F/O Rupert Frederick Smythe (40436, dob 11/6/16, Killiney) of 32 Sqn. is shot down and his aircraft lands near Lyminge.

The casualty record for P/O Smythe (AIR 81/2756) contains the following:

1A & 1B

6514

AM WHI

Biggin Admin NR9 IMEDIATE SECRET NOT WT

Pass to AM (C1 Acc and P4 Cas)
GR73

To:- A.M. (C.I. Accidents), and P.4. (cas), repeated H.Q.F.C, 11 Group, 43 Group.

From:- 32 Squadron.

Received A.M.C.S. 2252hrs. 24.8.40

A.358 3 24/8. F/B.

(A) Hurricane V.6568.
(B) 32 Squadron.
(C) Over Hawkinge area at approx 1600 hours 24/8. Aircraft near Lyminge exact location unknown.
(D) 40436 F/O Smythe wounded in leg.
(E) Returning to Biggin Hill
(F) N/A
(G) Enemy action.
(H) Cat three.
(J) N/A

Time of Origin:- 2222hrs 24.8.40

DF B PIP

R....2252....R.A....K+

Casualty Verification Sheet
A 32014
Name of officer SMYTHE Rupert Frederich
Rank & No. F/O 40436
Date of birth 11/6/16
Place of birth Killiney Co Dublin
Unit 32 Sqd
Type of commission SSC
Date of casualty 24/8
Date and reference of report
Name & address of wife (if any)
If to be informed of casualties
Particulars of next-of-kin (other than wife) Father Lt Col. Rupert Ceasar Smythe G.M.G. D.S.O. J.P. Late 1st Batt R.I.F
Augher Castle, Augher, Co Tyrone
Any other persons to be informed of casualties Miss S. West
Osborne House
East Cowes
I of W

2A

Ext.1930

Dept. Q.J.

26 August, 1940.

P/354156/40/P.4. Cas.

Sir,

I am directed to inform you that your son, Flying Officer Rupert Frederick Smythe, is suffering from a wound in the leg as a result of air operations on 24th August, 1940

As his condition is not serious, no further reports are expected but should any be received you will be informed as quickly as possible.

I am, Sir,
Your obedient Servant,

(Sgd.) R. HALL

for Director of Personal Services

Lt.Col. R.C. Smythe, C.M.G., D.S.O., J.P.,

Augher Castle,
Augher,
Co. Tyrone.

At Elham post office the Smiths came out to watch the air battles. Suddenly there was excited shouting: "Look! there’s one going down … Yes, I can see it, look—he’s baled out!" Arthur Wootten, standing in front of his petrol station, saw a parachute blossom behind a descending Hurricane. Jumping into his Austin Ten, he raced along the lanes until he arrived on the hillside at Shuttlesfield. There he found an officer with a small sandy moustache suffering from cannon shell splinters in his shoulder and legs. Dr Hunter-Smith soon arrived with his medicine bag and, after examining the pilot, established that his wounds were rather more painful than serious. Surgery was necessary to remove all the little slivers of metal and the doctor could do no more than apply sterile dressings.

For F/O Rupert Smythe, it was the fourth time he’d been shot down over the district, but on previous occasions he had managed to reach Hawkinge. He cheerfully accepted a little hospitality at Lower Court, where Martin Constant was famed for his generosity with whisky, However, the wounded pilot made it quite clear that wasn't going to be taken back to Hawkinge: he felt much safer in the cockpit of a fighter than on the ground at the aerodrome. His benefactors were sympathetic and by nightfall he was being made comfortable at the Royal Masonic Hospital in London.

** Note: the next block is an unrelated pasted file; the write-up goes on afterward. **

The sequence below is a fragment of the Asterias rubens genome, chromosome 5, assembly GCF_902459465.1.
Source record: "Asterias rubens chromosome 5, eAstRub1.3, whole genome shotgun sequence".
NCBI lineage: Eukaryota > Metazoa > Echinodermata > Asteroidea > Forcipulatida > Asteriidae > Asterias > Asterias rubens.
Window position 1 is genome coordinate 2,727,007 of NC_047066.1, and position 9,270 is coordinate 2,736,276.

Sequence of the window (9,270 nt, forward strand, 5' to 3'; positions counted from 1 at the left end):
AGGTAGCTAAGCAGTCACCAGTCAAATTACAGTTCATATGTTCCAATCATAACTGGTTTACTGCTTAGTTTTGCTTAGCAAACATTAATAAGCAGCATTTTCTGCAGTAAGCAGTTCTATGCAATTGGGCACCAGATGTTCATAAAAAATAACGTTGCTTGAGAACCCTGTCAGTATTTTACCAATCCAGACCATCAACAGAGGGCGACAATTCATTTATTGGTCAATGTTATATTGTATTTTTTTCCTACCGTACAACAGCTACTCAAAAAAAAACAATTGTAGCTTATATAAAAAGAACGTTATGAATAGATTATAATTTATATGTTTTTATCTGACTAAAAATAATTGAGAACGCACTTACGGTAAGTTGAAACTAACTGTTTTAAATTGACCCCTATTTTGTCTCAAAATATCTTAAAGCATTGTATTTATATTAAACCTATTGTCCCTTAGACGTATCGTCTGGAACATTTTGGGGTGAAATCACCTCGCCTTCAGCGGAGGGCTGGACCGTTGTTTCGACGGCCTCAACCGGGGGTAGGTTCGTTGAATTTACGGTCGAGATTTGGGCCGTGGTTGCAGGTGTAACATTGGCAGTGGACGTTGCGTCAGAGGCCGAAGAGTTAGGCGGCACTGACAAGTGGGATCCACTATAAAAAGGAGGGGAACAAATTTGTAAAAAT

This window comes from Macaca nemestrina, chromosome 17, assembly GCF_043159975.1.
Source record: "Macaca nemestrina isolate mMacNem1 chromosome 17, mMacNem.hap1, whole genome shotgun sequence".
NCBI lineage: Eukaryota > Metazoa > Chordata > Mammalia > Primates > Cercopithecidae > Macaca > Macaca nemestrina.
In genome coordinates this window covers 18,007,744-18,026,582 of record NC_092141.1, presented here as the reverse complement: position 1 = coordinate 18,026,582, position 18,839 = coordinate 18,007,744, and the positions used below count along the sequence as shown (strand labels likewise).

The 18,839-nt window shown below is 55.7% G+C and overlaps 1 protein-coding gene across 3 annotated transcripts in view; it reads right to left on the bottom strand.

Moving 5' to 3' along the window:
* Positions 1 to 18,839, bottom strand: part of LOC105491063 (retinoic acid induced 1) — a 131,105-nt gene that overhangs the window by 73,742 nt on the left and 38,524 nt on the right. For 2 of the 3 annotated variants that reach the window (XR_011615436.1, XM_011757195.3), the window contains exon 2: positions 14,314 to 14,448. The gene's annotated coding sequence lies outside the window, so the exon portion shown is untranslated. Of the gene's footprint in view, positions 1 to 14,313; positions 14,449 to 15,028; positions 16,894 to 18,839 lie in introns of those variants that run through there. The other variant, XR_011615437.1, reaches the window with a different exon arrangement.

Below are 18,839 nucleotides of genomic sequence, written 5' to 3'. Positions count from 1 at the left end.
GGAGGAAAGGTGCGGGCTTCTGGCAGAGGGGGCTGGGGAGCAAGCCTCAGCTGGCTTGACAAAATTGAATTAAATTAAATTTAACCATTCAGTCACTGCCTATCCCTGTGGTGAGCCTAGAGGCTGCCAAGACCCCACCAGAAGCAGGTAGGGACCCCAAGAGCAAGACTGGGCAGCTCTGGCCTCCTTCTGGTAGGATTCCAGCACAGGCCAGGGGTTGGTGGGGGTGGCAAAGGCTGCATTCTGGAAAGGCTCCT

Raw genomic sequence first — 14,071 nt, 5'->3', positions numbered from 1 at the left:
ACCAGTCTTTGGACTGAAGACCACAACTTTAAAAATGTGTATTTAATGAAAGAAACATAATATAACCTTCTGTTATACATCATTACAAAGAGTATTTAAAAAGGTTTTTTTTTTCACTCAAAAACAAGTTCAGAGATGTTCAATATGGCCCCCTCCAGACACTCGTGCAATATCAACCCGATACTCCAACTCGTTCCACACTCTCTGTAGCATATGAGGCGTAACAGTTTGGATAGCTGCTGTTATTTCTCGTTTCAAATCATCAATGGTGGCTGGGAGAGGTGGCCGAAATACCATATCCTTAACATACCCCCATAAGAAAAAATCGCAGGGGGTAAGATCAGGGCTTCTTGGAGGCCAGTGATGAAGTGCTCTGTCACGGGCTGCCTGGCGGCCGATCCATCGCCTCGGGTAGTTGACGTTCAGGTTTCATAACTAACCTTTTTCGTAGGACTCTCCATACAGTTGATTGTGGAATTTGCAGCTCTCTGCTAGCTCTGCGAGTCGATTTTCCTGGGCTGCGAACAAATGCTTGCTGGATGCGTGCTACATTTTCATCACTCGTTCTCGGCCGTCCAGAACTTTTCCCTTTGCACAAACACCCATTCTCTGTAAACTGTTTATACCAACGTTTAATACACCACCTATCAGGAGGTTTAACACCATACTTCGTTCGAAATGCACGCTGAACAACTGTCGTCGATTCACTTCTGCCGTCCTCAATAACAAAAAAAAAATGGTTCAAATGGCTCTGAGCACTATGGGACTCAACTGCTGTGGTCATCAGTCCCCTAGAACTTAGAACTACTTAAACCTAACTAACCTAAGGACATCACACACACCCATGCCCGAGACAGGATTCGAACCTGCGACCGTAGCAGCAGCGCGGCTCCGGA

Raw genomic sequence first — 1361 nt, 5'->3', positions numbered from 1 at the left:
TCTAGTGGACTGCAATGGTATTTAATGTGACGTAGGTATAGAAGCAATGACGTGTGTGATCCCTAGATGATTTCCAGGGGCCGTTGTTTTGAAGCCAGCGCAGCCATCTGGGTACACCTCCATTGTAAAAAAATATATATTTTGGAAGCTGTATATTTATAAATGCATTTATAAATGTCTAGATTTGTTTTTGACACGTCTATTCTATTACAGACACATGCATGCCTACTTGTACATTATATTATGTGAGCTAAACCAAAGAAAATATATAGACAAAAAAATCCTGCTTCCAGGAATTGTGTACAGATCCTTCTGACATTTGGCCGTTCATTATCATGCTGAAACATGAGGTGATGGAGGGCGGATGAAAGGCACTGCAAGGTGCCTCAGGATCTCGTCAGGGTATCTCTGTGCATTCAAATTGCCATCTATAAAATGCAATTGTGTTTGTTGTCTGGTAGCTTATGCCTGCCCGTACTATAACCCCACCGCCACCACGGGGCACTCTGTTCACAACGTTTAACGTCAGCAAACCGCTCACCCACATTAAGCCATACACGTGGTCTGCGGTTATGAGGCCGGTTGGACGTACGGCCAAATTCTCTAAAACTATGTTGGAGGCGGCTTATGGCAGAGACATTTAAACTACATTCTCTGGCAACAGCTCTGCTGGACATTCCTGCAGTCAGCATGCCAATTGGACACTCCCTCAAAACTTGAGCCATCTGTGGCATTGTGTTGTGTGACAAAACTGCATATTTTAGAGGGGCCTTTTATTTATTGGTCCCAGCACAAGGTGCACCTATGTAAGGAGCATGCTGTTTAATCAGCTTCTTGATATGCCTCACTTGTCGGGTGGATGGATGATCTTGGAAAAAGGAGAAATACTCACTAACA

He did not return to operational flying and was awarded the D.F.C. on 30 Aug 1940. The London Gazette records:

Flying Officer Rupert Frederick Smythe (40426)
In July, 1940, this officer, whilst leading his section, broke up a formation of six Messerchmitt 109's near Folkestone, and succeeded in destroying one. Flying Officer Smythe has displayed great courage and set an excellent example to all.

P/O Eugene Seghers

Belgian P/O Eugene George Achilles Seghers (82162, dob 7/4/10, Ledeberg) of 32 Sqn. is shot down and his aircraft lands at Tedders Lees on the valley road.

The casualty record for P/O Seghers (AIR 81/2760) contains the following telegrams:

EJB
6519

Telegram en clair.

To :- A.M. (C.1. Accidents) and P.4.(Cas), Repeated H.Q.F.C, 11 Group, 43 Group, Belgian Embassy.

From:- 32 Squadron. Biggin Admin

Received A.M.C.S. 2329 hours. 24.8.40

Biggin Admin NR10 IMEDIATE SECRET NOT WT
AM WHI=
Pass to AM (C1 Acc and P4 Cas) and Belgian Embassy.
GR76

A.357. 24/8.

FB
(A) Hurricane 6567
(B) 32 Squadron
(C) Over Hawkinge area at approx. 1600 hours 24/8. Aircraft on Elham and Lyminge road
(D) P/O E G A Seghers (Belgian) Broken Arm
(E) Name of hospital unknown
(F) N/A
(G) Enemy action
(H) Cat three.
(J) N/A.

Time of Origin:- 2220 hours 24.8.80

Crash Circulation. D.A.A.C. (for Belgian Embassy)
Advance copies passed to :- P.4.Cas. D.R.M. (M.A.P. Millbank.)

DF B PIP
AM -.8,KK. - .8WWHI H+
R2310 . CORF . VA .

6702

Telegram en clair.

ADDRESSED TO A.M. (C.1. Accidents) and P.4.(Cas) = RPTD = H.Q.F.C = 11 Group = Belgian Embassy.

FROM 32 Squadron.

STN Z NR42 ''IMEDIATE SECRET NOT WT''
AM WHI
GP36

A261 25/8.

REF THIS UNITS SIGNAL A457 24/8 P/O AEGG SEGHERS NOW REPORTED UNINJURED AND RETURNING BIGGIN HILL
==1425

Crash Circulation. D.A.A.C. (for Belgian Embassy)
Advance copies passed to :- P.4.Cas. D.R.M. (M.A.P. Millbank.)

WD B1 R 1608 H.W.N. K.K.

P35H160

The next mention of Seghers in the 32 Sqn. Form 541 (AIR 27/360/24) is on 31/08/1940 where he is recorded as taking part in a fighting patrol of the Farne Islands.

P/O Keith Gillman

Pilot Officer Keith Reginald Gillman (no. 42053.) is shot down off Dover.

Taken in July this photo of Keith Gillman posthumously becomes the iconic image of a Battle of Britain pilot.

Cover of the Picture Post featuring Keith Gillman

His casualty file (AIR/81/2775) contains the following documents:

GILLMAN
KEITH REGINALD

DoB: 16.12.1920
Rank & Number: P/O 42053
Unit: 32 Sq
Place of Birth: Dover
Date of Casulaty: 25.8
Type of comission: S.S.C.
Name and address of wife: None
Particulars of next of kin: (Father)
R.G. GILLMAN "KURNA"
South Road, River, Dover
any other persons: None.

Telegram

Biggin Admin
AM WH1

NR3 Immediate Secret Not WT

A.M. (C.I.Accs) and P.4.
Cas repeated H.Q.F.C. 11 Group 43 Group

From. 32 Squadron

Received A.M.C.S. 2255 Hrs

A.362 25/8. F.B

(A) Hurricane P.2755
(B) 32 Squadron
(C) Last seen three miles south of Dover 1850 hours 25.8.40.
(D) 42053 P/O Gillman K.R. missing
(E) N/A
(F) N/A
(G) enemy action
(H) Cat three
(J) N/A

Time of Origin: 2200 Hours 25.8.40.

CRASH CIRCULATION
Advance copy sent to:
P.S.Parlay U.S. of S.
P.4. (Cas)
D.R.M. (Millbank)

ELH BBB

R...2240....R.A.....K+

P.354178/40/P.4.Casualties.

26 August, 1940.

Sir,